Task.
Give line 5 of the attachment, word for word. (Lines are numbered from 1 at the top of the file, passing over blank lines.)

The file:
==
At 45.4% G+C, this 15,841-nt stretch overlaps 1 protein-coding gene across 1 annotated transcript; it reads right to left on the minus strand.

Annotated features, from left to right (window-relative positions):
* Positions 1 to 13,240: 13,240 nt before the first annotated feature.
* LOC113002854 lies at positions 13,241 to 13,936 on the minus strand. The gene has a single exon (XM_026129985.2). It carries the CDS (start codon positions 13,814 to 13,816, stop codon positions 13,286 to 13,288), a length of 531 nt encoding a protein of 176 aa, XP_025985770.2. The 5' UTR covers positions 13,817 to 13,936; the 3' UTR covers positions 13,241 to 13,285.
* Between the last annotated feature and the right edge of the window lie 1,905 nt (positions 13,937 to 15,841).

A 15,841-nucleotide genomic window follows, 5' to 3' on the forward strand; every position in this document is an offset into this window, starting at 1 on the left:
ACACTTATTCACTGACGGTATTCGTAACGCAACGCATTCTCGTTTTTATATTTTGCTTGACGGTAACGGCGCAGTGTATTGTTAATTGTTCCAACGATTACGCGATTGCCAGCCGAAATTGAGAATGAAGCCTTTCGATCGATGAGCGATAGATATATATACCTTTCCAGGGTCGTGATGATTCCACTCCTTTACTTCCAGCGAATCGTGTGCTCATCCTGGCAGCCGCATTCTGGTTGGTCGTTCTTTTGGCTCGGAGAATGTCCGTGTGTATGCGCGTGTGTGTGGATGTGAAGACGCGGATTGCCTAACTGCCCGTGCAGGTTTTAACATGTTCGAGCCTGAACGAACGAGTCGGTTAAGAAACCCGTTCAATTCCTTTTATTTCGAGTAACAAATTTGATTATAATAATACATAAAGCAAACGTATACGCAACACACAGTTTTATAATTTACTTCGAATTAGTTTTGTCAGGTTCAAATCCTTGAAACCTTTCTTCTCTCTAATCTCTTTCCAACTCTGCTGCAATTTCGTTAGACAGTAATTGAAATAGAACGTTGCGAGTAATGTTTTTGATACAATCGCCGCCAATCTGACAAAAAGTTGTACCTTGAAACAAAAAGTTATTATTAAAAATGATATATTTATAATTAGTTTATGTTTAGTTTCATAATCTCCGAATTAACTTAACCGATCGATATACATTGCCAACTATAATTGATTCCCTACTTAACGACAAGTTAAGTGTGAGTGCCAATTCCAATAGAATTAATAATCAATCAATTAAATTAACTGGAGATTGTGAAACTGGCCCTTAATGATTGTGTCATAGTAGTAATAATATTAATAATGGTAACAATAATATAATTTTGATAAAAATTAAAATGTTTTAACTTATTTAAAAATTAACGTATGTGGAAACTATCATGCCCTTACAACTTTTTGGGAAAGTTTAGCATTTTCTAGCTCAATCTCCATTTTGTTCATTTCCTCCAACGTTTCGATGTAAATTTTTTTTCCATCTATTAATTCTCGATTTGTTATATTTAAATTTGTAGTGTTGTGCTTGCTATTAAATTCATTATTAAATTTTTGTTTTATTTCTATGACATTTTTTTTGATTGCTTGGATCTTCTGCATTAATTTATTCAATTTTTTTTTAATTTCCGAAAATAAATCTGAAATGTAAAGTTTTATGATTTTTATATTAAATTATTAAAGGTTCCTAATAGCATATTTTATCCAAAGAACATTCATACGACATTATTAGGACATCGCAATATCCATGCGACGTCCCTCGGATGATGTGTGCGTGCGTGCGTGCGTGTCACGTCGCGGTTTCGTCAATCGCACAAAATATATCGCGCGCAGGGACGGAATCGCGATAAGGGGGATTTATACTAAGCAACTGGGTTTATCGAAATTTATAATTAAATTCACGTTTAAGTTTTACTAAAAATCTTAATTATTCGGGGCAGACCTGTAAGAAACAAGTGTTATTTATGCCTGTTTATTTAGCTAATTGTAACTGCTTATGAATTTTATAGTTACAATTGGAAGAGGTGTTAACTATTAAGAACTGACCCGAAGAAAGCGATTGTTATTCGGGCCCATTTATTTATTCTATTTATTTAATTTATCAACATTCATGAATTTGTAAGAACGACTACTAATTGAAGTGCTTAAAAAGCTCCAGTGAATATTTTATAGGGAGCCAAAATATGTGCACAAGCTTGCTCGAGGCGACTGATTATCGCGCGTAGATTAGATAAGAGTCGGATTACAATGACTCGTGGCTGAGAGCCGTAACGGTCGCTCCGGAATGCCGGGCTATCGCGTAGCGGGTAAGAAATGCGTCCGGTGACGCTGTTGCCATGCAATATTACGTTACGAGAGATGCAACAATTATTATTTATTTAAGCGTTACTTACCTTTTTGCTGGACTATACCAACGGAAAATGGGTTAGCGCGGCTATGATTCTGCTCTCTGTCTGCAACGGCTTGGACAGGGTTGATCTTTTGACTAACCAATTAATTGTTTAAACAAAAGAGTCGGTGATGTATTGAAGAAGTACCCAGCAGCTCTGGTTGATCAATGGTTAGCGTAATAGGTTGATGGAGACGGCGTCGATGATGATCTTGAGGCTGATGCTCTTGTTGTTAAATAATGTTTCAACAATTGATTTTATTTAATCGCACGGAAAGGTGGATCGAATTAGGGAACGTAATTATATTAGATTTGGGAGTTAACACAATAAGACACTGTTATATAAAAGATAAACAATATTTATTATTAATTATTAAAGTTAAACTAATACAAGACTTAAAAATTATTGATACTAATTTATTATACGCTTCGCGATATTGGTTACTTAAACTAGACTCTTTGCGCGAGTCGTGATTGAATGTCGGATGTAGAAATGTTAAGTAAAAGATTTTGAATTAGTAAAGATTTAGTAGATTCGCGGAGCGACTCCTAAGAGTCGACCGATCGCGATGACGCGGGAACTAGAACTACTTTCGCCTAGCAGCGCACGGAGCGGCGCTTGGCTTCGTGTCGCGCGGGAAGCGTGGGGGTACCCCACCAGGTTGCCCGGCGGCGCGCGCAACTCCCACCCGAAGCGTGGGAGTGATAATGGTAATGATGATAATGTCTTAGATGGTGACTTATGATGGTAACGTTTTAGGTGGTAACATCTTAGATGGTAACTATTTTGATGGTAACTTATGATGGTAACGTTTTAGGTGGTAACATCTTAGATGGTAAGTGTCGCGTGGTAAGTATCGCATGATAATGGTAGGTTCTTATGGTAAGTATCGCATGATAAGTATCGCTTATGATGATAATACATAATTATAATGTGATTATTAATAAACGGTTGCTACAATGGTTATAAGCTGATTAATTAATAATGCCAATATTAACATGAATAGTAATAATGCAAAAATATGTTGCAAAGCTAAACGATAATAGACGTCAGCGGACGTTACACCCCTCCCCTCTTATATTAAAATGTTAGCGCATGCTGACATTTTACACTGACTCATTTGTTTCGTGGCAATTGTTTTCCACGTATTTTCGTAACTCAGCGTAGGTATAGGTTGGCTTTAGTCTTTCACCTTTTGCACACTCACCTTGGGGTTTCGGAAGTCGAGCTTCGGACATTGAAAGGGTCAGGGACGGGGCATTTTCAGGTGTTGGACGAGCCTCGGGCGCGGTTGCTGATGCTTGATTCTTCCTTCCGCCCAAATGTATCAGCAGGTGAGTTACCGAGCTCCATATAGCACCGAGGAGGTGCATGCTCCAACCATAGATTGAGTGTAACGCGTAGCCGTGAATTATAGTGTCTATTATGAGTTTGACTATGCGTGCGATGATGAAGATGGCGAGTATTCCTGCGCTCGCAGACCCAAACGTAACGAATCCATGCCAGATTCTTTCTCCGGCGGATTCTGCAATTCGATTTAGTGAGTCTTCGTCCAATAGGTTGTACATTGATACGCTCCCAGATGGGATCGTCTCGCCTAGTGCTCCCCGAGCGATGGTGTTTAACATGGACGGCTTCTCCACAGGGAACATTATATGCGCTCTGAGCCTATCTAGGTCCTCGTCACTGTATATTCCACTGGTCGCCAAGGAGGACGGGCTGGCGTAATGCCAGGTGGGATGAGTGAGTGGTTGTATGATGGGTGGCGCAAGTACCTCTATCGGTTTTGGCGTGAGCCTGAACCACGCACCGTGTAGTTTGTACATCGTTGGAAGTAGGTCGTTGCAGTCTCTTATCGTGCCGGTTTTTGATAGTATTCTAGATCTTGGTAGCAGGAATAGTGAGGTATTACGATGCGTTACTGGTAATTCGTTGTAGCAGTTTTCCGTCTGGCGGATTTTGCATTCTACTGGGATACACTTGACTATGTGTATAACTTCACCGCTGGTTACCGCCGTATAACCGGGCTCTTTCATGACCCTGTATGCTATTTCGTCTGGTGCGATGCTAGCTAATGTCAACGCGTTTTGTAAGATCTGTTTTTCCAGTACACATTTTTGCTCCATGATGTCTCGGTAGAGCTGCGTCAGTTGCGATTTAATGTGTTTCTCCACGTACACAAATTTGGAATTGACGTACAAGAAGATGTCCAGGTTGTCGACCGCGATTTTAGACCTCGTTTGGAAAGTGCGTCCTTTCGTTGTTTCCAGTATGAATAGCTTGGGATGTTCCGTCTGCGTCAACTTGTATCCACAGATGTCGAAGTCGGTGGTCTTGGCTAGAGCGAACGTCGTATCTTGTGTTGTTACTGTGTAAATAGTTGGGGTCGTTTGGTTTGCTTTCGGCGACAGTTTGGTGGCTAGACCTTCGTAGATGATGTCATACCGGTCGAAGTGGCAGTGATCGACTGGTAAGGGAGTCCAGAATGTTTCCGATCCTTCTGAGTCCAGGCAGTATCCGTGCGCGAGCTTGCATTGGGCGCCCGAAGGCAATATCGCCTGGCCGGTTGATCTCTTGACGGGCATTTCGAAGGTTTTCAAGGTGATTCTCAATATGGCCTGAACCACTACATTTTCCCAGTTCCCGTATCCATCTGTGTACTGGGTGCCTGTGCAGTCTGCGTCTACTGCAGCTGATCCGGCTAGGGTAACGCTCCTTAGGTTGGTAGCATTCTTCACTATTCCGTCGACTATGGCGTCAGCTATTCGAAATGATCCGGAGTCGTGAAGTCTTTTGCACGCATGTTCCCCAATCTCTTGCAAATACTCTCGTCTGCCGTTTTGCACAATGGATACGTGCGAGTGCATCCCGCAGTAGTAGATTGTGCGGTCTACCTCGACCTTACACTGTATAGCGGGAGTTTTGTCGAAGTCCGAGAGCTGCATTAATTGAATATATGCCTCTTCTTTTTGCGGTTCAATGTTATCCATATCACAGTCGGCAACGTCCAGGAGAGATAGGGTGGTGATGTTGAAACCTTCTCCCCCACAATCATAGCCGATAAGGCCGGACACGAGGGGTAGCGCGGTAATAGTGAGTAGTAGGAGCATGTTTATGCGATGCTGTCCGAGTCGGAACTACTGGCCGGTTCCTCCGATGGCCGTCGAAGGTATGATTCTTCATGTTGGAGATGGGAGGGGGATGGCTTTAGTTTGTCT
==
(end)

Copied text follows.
* Between the last annotated feature and the right edge of the window lie 1,905 nt (positions 13,937 to 15,841).